4.6. Enzyme Assays
Experiments were performed by individually testing six different starter acyl-CoAs at 200 μM (acetyl-CoA, hexanoyl-CoA, octanoyl-CoA, decanoyl-CoA, palmytoyl-CoA and lauroyl-CoA) in an assay mixture of 500 μL containing 20 μM malonyl-CoA, 50 μg of purified enzyme, 50 mM Tris HCl, pH 7.5, and 1 mM EDTA (final concentrations). Incubations were performed at room temperature for 2 h and stopped by adding 10 μL of 37% HCl. The products were then extracted with 1 mL of ethyl acetate with acetic acid (100 1).
Recombinant E. coli BL21-CodonPlus-RIPL cells were grown at 37 °C under agitation in Luria-Bertani liquid medium containing 100 µg/mL of ampicillin until the optical density at 600 nm reached a value between 0.4 and 0.6. Isopropyl-β-D-thiogalactopyranoside (IPTG) was added to a final concentration of 1 mM and growth continued for 21 h at 20 °C with agitation. For each construct (PKSIII Std and PKSIII Red), identical cultures were grown without addition of IPTG and used as control. 1 mL of cells was collected and centrifuged. Supernatants were collected and polyketide products were extracted twice with a solution of ethyl acetate and acetic acid (100:1). The organic phase was transferred to a glass vial and evaporated under a stream of nitrogen. Extracts were solubilized in acetonitrile RS Grade followed by a 0.22 µm filtration before LC-MS analyses.
The extracts were analysed on an Agilent 6530 Accurate-Mass Q-ToF LC/MS (Agilent Technologies, Santa Clara, CA, USA). Products were separated on a Zorbax Extend-C18 1.8 µm (2.1 × 50 mm) column (Agilent Technologies, Santa Clara, CA, USA) at a flow rate of 300 µL/min. Gradient elution was performed with water (containing 0.1% formic acid and 0.1 mM ammonium formate) and acetonitrile (containing 0.1% formic acid), from 15 to 100% acetonitrile in 25 min. Only negative Electrospray Ionization (ESI-) were used. Online LC-ESI-MS spectral analyses were performed using MassHunter Quantitative Analysis software and Mass Profiler. Identification of the products was performed by direct comparison with the authentic compounds using chemical formula or proposed from accurate m/z determination and fragmentation patterns. Spectral comparison was performed using MassHunter Mass Profiler software (Agilent Technologies, Santa Clara, CA, USA ).
4.8. Cell Culture Conditions
Caco-2 cells, derived from a human colorectal adenocarcinoma, were purchased from ECACC (number 88081201, Salisbury, UK). Cells were cultured at 37 °C and 5% (v/v) CO2 in DMEM supplemented with penicillin (100 UI/mL), streptomycin (100 μg/mL) containing 10% (v/v) heat-inactivated foetal bovine serum (FBS), 4.5 g/L glucose, 25 mM HEPES, 2% (v/v), 2 mM of L-glutamine and 1% (v/v) of non-essential amino acids (NEAA) (Invitrogen, Carlsbad, CA, USA) with weekly passage. Cells between passage 30 and 50 were seeded at a density of 80 × 103 cells/cm2 (Sigma–Aldrich, Saint-Louis, MO, USA). In these conditions, cells reached confluence in 3 days and differentiated completely in 21 days.
Human monocytic leukaemia cells (THP-1) were acquired from the European Collection of Cell Cultures (ECACC; number 88081201, Salisbury, UK). THP-1 suspensions were grown in RPMI-1640 medium supplemented with 10% heat-inactivated foetal bovine serum (FBS), 3652 mM L-glutamine, 10,000 Units/mL 1% penicillin 10,000 Units/mL and 10,000 µg/mL 1% streptomycin 10,000 µg/mL (Biochrom GmbH, Berlin, Germany) at 37 °C with 100% relative humidity (RH) in a 5% CO2 atmosphere. Cells were grown to a density between 0.2 and 1 × 106 cells/mL as recommended by ECACC. Culture medium was replaced every 3 days with fresh growth medium.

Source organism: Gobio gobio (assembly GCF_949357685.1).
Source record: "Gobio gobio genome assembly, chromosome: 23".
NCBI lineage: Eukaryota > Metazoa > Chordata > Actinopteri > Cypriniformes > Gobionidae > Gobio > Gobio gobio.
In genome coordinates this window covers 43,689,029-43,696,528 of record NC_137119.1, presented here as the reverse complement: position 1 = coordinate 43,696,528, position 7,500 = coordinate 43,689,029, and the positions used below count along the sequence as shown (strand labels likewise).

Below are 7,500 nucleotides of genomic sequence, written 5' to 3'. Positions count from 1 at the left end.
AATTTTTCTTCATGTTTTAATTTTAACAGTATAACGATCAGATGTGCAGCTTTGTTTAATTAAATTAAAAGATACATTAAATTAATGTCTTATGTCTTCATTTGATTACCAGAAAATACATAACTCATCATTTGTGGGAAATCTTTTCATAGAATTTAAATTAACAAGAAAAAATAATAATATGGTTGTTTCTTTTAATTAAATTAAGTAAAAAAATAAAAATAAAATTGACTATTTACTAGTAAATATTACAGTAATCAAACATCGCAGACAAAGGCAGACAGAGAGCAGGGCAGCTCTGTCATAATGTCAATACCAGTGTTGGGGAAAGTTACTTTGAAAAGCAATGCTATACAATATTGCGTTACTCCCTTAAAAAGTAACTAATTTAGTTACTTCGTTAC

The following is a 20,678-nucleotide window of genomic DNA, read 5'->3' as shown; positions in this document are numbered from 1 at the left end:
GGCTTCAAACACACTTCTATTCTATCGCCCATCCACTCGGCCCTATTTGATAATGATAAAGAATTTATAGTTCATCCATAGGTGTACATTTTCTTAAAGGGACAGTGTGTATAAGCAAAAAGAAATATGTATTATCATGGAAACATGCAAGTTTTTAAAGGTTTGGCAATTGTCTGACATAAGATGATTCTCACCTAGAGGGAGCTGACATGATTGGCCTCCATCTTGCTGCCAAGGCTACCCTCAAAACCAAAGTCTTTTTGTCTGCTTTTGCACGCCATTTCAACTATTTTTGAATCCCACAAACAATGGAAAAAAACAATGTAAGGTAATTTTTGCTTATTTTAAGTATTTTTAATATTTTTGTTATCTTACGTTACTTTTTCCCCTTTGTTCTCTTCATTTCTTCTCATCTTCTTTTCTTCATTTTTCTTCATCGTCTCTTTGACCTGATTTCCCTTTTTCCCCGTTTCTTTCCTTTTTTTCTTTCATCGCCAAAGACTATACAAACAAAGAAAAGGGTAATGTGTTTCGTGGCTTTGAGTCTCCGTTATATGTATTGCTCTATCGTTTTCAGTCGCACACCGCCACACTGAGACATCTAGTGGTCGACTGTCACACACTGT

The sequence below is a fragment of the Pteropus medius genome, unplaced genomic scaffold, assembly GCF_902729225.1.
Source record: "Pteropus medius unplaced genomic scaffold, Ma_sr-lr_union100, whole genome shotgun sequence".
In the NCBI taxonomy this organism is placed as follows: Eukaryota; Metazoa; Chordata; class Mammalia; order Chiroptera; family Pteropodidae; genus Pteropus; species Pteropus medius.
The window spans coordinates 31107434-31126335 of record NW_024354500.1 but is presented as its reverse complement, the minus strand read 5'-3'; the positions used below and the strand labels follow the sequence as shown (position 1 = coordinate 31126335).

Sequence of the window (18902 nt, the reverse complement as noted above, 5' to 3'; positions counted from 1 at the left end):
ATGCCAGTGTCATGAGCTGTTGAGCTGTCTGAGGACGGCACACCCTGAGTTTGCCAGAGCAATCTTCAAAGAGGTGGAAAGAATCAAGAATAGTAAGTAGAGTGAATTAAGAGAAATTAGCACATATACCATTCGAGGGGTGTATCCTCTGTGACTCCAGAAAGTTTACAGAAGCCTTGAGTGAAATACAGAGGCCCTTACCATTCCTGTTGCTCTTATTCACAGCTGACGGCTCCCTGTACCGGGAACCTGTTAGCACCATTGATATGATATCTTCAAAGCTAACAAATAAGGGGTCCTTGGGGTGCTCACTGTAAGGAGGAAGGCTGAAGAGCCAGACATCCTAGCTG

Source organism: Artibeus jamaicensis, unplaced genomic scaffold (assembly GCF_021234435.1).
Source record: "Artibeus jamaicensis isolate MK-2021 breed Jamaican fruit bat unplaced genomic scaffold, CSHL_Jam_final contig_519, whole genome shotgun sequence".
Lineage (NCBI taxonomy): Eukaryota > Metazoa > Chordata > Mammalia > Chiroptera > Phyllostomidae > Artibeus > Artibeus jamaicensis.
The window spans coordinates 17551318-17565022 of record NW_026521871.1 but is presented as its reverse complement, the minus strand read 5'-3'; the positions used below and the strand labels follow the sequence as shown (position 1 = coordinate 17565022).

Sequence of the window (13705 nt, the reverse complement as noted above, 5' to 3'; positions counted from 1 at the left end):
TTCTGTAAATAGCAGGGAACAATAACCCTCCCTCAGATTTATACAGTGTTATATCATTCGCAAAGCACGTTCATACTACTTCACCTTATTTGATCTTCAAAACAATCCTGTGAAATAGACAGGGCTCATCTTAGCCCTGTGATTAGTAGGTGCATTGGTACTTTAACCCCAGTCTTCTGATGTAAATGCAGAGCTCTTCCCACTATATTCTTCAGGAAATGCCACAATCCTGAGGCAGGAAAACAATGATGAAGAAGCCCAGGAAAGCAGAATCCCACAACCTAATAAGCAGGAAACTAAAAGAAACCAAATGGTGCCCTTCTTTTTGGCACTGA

4.9. Lactate Dehydrogenase Assays
Caco-2 cells were grown until 21 days post-confluency (differentiated cells) in culture medium in the presence of different PKSIII Mo29 reaction products at concentrations specified. The viability of the Caco-2 monolayers was measured using the CytoTox 96 Non –Radioactive Cytotoxicity Assay (Promega, Madison, WI, USA). After 48 h, 50 µL of cell culture medium was collected from each well and incubated with the substrate solution for 30 min. Absorbance at 490 nm was measured by spectrophotometer. Experiments were repeated three times, six repetitions each. The relative LDH leakage (%) related to control wells containing cell culture medium with DMSO was calculated by [A]test/[A]control × 100. Where [A]test is the absorbance of the test sample and [A]control is the absorbance of the solvent control sample.
4.10. Evaluation of Cytotoxicity by Mitochondrial Activity
THP1 cells were plated in 96-well tissue culture plates at a density of 3 × 104 cells/well. The effects on the mitochondrial activity of THP-1 cells exposed to extracts as indicated in the text were studied using the MTS assay kit. Control cultures without extracts but with solvent (DMSO) were included. After 48 h of exposure (acute exposure), the cells were washed with PBS and 20 μL of a freshly prepared MTS/PMS solution was added to the wells. The cells were further incubated for 3 h. The amount of soluble formazan (MTS metabolite) was then quantified by reading the absorbance at 490 nm on a Multiskan FC plate reader (Thermo Scientific, Madison, WI, USA). Cell viability obtained for the negative control (cell cultures not exposed to molecules) was defined as 100% and affected fraction as 0%. Affected fraction mean percentages of three independent experiments ± standard error of the mean (SEM) were used for statistical analyses.
4.11. Statistical Analysis for Cell Viability
Statistical analyses were performed using Statgraphics Plus for Windows (version 1.4 StatPoint Technologies, Inc., Warrenton, VA, USA). After verifying the normal distribution of the data and the homogeneity of variances, one-way analyses of variance were used to detect significant differences among means. Least significant differences (LSD) tests were then applied to compare mean values obtained from different culture condition to negative control.